It also provides a way of allowing the user to tell you exactly what they want to do and avoids the need for a pesky dialog box.

  • I agree that I'd like to avoid an extra dialog box if possible. The problem we seem to be running into is that users are finding "Save and Exit" before "Save" and then thinking that this is their only option. We considered removing Save altogether since we autosave, but we still wanted to give users the ability to manually save between autosaves and because users have been conditioned to look for a way to save their work even if the app is saving automatically.
    – Chris Braunsdorf
    Commented Jan 12, 2010 at 15:17
  • Chris, your last statement is exactly why I made the recommendation that I made. Users have been conditioned to look for a way to save. In the same way, users have been conditioned on how "Close" will ask them to save if their work hasn't been saved since it last changed.
    – Charles Boyung
    Commented Jan 12, 2010 at 15:37

Perhaps part of the confusion is that one is a link whereas the other is a button. I know I would question the difference between the two.

I think what you're describing is similar to Save or Apply, where both are buttons located next to one another. That way it's clear to the user they can select one or the other, depending on what he wants to do.

FWIW I'm not a fan of the modal prompt after performing any action. For instance, I just deleted three files on my PC. Windows helpfully prompts to confirm I wanted to do this action. Seems a bit unnecessary to me.

  • We don't really want to put them right next to each other because saving is something we expect that they may want to do frequently while - we hope - Save and Exit would be a less frequent action. That's also part of the logic behind why we made Save and Exit - to give it a bit less prominence (similar to the way many sites have started to make Cancel a link rather than a button). But I think wha't happening is that users are starting at the top of the page looking for anything that says "save" and this is the first control they find.
    – Chris Braunsdorf
    Commented Jan 12, 2010 at 15:14
  • I agree that this is a problem. If "Save" and "Save & Exit" aren't close to one another, people aren't going to understand that they are two different actions. Is there any way you could repeat "Save" in the utility nav as "Save & Edit"? If you place "Save" before "Save & Edit" that would prevent users finding "Save & Edit" first. It would also highlight the fact that there is a difference between the two. If not, is there anyway you could place the two actions side by side?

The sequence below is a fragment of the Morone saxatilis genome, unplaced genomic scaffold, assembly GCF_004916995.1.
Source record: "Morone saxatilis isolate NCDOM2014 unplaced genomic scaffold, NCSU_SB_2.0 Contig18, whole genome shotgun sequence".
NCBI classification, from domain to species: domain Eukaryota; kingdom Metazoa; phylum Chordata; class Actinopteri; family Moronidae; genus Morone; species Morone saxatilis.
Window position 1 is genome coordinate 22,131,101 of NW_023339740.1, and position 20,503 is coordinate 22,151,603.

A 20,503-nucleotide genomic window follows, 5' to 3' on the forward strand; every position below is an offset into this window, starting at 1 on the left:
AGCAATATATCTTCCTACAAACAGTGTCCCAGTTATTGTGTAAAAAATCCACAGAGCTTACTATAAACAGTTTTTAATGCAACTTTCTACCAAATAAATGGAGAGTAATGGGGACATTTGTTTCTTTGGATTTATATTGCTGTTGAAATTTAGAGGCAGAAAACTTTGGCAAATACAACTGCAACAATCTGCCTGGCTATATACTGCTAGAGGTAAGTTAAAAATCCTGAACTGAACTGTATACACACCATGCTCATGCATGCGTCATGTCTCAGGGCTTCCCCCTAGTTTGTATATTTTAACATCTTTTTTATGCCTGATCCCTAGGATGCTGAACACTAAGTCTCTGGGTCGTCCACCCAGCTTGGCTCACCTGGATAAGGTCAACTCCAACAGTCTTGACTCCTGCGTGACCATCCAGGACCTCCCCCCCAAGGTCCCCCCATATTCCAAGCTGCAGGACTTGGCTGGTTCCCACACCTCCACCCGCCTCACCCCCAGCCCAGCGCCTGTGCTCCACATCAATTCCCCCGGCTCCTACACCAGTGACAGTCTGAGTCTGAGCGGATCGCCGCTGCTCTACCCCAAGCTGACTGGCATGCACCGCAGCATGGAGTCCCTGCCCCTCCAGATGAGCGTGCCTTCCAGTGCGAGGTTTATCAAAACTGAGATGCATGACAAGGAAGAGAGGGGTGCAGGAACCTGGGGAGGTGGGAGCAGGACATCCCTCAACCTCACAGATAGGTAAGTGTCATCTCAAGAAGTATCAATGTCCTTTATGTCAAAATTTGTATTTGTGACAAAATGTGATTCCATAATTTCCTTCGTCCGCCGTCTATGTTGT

– Jeff Van Campen
    Commented Jan 12, 2010 at 15:58

Responsive textual feedback would indicate using context comparative language. e.g. if you state "Save and exit", then comparative language would be "save and continue" as you are giving a literal directive with "Save and exit", so continue that literal directive with other textual indicators.

Frames are important and dictate context, they must be in the same frame, or they may not be analogous in context (keep your actions grouped by context, it's really one interactive layer with variable states. e.g. close, save, review are all actions attached to one frame).

"Save" does not mean the same thing as "Save and continue" when compared with "Save and exit". Though "Save" can be necessary, against "Save and exit" it might imply "Save and stay". So, do I have another step?


As for reminding users to save a form with unsaved data as they attempt to close it, well, that is just what we do as good programmers and UX developers to help people understand when they're about to do something that might cost them. Error control is not the same realm as textual directives and indicators.

Your Answer

By clicking “Post Your Answer”, you agree to our terms of service and acknowledge you have read our privacy policy.